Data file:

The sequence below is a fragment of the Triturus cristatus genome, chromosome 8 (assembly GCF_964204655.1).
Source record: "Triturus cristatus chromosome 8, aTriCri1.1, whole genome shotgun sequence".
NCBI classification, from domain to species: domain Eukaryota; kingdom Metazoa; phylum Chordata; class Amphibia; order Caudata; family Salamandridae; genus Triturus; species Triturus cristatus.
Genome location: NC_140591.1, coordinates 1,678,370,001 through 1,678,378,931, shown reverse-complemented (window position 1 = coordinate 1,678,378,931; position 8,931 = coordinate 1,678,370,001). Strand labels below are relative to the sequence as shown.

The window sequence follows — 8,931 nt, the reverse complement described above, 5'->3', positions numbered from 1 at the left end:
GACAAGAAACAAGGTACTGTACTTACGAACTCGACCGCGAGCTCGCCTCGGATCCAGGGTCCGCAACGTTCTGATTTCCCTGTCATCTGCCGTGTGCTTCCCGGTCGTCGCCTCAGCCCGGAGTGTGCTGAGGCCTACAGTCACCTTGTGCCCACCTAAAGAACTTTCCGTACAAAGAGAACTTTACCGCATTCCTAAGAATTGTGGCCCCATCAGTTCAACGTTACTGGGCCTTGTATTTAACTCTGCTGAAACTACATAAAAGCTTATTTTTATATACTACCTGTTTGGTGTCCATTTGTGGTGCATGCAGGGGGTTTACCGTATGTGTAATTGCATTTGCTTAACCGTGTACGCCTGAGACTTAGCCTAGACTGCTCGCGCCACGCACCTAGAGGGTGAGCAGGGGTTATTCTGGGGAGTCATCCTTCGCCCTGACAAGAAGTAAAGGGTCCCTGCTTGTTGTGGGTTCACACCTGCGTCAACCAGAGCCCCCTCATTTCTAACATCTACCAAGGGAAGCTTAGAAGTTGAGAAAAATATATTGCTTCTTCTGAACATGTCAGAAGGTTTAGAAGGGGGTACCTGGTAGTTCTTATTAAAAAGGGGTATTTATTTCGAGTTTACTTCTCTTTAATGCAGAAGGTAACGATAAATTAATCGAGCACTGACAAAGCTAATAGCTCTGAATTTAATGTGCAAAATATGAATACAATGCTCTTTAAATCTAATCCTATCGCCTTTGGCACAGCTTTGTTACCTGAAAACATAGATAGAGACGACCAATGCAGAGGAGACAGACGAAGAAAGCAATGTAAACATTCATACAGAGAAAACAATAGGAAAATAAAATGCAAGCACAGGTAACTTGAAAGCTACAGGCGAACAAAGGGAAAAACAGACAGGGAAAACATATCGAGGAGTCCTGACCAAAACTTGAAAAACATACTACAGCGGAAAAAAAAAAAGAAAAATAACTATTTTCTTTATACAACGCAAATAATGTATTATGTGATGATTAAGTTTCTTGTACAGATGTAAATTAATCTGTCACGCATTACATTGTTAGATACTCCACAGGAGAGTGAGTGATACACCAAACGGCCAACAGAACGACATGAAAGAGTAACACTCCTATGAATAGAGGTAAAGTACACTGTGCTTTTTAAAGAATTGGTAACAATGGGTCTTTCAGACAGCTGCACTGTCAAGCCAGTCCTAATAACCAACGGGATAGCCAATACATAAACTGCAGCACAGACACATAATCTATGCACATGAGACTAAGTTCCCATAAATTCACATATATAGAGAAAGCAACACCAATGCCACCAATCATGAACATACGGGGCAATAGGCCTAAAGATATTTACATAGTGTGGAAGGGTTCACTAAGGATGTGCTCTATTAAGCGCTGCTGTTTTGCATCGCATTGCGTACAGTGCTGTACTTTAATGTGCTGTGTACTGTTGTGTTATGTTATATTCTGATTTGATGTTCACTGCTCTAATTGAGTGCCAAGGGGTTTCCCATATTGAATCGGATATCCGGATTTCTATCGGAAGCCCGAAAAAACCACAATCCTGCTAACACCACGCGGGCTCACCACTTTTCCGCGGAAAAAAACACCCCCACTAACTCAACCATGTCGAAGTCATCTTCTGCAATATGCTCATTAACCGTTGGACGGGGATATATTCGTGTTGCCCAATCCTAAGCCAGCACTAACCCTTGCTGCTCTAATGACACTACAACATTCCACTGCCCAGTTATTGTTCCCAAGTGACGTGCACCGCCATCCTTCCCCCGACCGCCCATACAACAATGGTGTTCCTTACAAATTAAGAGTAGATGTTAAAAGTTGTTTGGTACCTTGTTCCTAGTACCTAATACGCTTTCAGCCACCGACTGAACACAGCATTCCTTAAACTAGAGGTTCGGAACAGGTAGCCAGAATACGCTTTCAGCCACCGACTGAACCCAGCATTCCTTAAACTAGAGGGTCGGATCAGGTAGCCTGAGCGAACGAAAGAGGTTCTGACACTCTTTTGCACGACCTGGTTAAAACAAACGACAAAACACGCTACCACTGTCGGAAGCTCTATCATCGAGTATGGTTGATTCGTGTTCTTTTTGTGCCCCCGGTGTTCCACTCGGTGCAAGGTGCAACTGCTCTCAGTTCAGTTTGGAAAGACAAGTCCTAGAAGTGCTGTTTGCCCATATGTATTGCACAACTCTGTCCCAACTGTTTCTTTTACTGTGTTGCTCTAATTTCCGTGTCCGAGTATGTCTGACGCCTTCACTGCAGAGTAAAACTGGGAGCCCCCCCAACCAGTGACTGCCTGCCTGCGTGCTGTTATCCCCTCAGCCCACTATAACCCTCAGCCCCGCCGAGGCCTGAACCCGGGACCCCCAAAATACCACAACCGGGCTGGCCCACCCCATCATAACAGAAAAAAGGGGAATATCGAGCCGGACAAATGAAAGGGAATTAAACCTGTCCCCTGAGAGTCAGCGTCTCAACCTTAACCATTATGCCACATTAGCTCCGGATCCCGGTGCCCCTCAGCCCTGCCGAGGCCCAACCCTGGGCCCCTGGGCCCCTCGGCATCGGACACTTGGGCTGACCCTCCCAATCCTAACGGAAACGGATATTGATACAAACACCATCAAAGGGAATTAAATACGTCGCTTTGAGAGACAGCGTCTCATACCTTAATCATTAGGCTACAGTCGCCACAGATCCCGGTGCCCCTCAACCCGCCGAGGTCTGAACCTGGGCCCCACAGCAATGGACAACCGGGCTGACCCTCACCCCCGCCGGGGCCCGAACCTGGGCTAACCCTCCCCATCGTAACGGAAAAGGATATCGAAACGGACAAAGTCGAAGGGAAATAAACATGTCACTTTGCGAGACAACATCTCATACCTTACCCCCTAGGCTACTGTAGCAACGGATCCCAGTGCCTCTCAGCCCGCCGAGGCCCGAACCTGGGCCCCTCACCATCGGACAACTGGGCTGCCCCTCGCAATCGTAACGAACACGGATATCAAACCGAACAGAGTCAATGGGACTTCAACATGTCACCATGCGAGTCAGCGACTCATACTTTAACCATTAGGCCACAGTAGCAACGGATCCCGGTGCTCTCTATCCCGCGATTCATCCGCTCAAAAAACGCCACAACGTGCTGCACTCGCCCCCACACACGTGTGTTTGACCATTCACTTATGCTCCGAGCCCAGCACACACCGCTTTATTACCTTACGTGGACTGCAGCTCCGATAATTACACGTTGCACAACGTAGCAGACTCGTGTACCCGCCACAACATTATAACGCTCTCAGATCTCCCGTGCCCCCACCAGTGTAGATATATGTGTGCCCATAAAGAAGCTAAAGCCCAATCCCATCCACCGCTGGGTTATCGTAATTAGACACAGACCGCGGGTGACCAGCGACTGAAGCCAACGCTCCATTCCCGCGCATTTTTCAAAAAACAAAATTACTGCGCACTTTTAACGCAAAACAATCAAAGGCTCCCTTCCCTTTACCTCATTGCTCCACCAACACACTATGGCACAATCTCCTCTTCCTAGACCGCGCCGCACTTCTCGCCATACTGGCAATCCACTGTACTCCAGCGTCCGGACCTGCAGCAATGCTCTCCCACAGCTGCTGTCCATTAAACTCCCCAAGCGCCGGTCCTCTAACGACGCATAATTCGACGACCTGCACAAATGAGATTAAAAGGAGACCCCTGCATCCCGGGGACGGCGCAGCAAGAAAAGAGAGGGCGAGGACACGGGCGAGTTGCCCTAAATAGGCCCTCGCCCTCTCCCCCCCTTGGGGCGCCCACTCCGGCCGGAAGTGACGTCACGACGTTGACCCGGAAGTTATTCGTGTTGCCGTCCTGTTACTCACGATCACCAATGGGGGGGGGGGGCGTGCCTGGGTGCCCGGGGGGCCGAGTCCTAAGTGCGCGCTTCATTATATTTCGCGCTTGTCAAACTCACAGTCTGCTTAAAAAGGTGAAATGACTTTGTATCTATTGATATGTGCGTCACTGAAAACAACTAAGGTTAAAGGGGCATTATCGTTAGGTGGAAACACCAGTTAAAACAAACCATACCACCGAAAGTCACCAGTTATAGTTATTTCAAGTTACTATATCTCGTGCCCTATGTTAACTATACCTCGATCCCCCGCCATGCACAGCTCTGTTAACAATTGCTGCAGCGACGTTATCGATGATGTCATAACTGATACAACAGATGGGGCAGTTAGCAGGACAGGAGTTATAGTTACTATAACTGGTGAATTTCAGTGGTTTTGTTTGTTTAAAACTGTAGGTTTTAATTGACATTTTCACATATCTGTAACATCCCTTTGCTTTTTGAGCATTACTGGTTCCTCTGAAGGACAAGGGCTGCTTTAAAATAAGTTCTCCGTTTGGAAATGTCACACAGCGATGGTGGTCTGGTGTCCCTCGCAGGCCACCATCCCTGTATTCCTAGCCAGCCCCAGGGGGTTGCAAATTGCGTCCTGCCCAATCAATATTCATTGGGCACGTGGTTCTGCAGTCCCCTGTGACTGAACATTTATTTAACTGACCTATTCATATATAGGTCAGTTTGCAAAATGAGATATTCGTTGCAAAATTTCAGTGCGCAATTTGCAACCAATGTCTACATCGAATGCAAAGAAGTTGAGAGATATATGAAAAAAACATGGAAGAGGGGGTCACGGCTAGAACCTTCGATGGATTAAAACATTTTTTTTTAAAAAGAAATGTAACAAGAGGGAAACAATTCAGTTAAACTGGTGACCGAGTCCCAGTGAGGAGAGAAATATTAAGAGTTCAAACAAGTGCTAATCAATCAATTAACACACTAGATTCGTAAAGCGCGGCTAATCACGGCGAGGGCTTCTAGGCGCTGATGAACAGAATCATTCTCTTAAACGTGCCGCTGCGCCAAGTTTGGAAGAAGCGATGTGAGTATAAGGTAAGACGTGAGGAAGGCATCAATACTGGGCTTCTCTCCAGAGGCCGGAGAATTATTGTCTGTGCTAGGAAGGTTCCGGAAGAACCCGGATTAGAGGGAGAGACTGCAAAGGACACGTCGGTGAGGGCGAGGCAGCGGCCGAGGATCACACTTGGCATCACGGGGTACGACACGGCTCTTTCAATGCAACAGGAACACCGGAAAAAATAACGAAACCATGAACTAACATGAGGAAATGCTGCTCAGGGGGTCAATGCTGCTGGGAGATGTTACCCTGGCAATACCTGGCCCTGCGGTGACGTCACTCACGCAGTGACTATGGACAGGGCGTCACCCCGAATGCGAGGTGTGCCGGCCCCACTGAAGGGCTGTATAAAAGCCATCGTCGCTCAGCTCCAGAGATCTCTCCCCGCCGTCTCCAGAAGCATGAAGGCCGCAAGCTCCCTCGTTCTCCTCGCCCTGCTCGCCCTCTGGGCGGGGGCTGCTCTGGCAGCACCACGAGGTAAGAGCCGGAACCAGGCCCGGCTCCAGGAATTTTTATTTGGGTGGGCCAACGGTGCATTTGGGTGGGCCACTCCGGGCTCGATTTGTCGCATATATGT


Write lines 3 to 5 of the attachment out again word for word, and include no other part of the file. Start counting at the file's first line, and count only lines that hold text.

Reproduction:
NCBI classification, from domain to species: domain Eukaryota; kingdom Metazoa; phylum Chordata; class Amphibia; order Caudata; family Salamandridae; genus Triturus; species Triturus cristatus.
Genome location: NC_140591.1, coordinates 1,678,370,001 through 1,678,378,931, shown reverse-complemented (window position 1 = coordinate 1,678,378,931; position 8,931 = coordinate 1,678,370,001). Strand labels below are relative to the sequence as shown.

The window sequence follows — 8,931 nt, the reverse complement described above, 5'->3', positions numbered from 1 at the left end: